While discussing the by-product of our butter—the protein- and lactose-rich buttermilk—we touch upon the complex world of cultured milk products, from yogurt and sour cream, to soft and hard cheeses. The focus here turns to the milk proteins, and a basic understanding of how they are denatured, or irreversibly transformed, by heat, acids and enzymes to turn what once was liquid milk into a wide variety of textures. By tasting samples such as cream cheese, mozzarella and gruyère, we briefly explore how different milk products, cultures and processing steps determine the myriad flavors and characteristics that make each cheese unique.
I wrap up the lecture with a look at the processes and reactions that occur when we cook dairy products, most important of which are the Maillard reactions, which result in appealing brown colors and complex flavors that we associate with virtually all cooked foods. As I begin to melt and brown some of the butter we made in class, I define and differentiate caramelization and Maillard reactions. Caramelization simply refers to the point at which sugar actually begins to decompose (about 325˚F). Lucky for us, decomposing sugar tastes wonderful, and is the base for countless pastry preparations! Maillard reactions, however, occur when sugars (glucose, fructose and lactose) and proteins are heated together; after enough moisture is removed (and at far lower temperatures than true caramelization), characteristic browning and the creation of new flavor compounds begin to emerge. Understanding this process on even a basic level gives a cook much more insight into what is happening in the pan or in the oven as we cook.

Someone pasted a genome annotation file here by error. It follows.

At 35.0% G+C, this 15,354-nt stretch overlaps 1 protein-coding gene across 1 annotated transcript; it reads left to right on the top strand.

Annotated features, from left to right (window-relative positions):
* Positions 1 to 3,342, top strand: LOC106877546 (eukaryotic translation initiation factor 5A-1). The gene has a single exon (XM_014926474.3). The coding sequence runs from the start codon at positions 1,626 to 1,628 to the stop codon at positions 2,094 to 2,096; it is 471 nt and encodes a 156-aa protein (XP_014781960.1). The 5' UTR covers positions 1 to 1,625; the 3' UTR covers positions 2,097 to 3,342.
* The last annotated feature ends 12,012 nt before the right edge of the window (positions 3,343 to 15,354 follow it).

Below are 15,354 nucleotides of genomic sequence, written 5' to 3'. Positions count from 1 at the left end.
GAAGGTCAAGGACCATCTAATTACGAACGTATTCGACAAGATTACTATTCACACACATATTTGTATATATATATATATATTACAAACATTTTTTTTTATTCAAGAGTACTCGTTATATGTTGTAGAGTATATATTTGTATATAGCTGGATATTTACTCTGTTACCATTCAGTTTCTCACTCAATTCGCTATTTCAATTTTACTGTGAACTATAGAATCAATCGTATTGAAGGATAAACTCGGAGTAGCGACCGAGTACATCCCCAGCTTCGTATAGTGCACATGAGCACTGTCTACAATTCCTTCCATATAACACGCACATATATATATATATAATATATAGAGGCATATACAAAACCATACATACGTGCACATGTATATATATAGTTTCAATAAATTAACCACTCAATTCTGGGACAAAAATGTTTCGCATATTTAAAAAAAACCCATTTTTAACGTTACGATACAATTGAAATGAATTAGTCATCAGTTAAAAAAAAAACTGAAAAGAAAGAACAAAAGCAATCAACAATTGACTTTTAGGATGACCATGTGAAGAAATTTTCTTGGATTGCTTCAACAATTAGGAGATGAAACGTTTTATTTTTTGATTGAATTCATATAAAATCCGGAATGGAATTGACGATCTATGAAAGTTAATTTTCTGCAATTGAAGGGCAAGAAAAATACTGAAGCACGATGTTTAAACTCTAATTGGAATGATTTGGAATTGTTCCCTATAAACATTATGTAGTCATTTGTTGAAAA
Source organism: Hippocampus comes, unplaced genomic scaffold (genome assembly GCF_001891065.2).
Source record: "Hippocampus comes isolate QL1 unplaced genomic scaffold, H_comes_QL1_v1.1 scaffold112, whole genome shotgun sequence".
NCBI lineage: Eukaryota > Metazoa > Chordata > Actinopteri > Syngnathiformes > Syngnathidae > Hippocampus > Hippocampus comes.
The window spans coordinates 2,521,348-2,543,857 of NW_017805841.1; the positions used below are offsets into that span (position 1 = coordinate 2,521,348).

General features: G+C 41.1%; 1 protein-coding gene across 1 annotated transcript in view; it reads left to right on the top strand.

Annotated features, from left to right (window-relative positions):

I close the two-hour lecture by applying these Maillard reactions (named after the French chemist who discovered them a mere 100 years ago) to products like dulce de leche and the notion of ‘roasted’ white chocolate. Though counter-intuitive at first glance, the practice of carefully roasting white chocolate to create more complex flavors has, in recent years, become an established technique. This creative (and delicious) idea would have likely never happened were it not for a few pastry chefs who understood the science that makes it possible. Not only does such intimate knowledge of our ingredients make us better cooks, but eventually that knowledge can lead to new creative developments.
In addition to the dairy lectures I give to our incoming pastry students, I also offer a more in-depth dairy class, Composition and Structure: The Humble Complexity of Milk. The next session is Thursday, September 11th, from 6:00 to 10:00pm. I hope to see you there!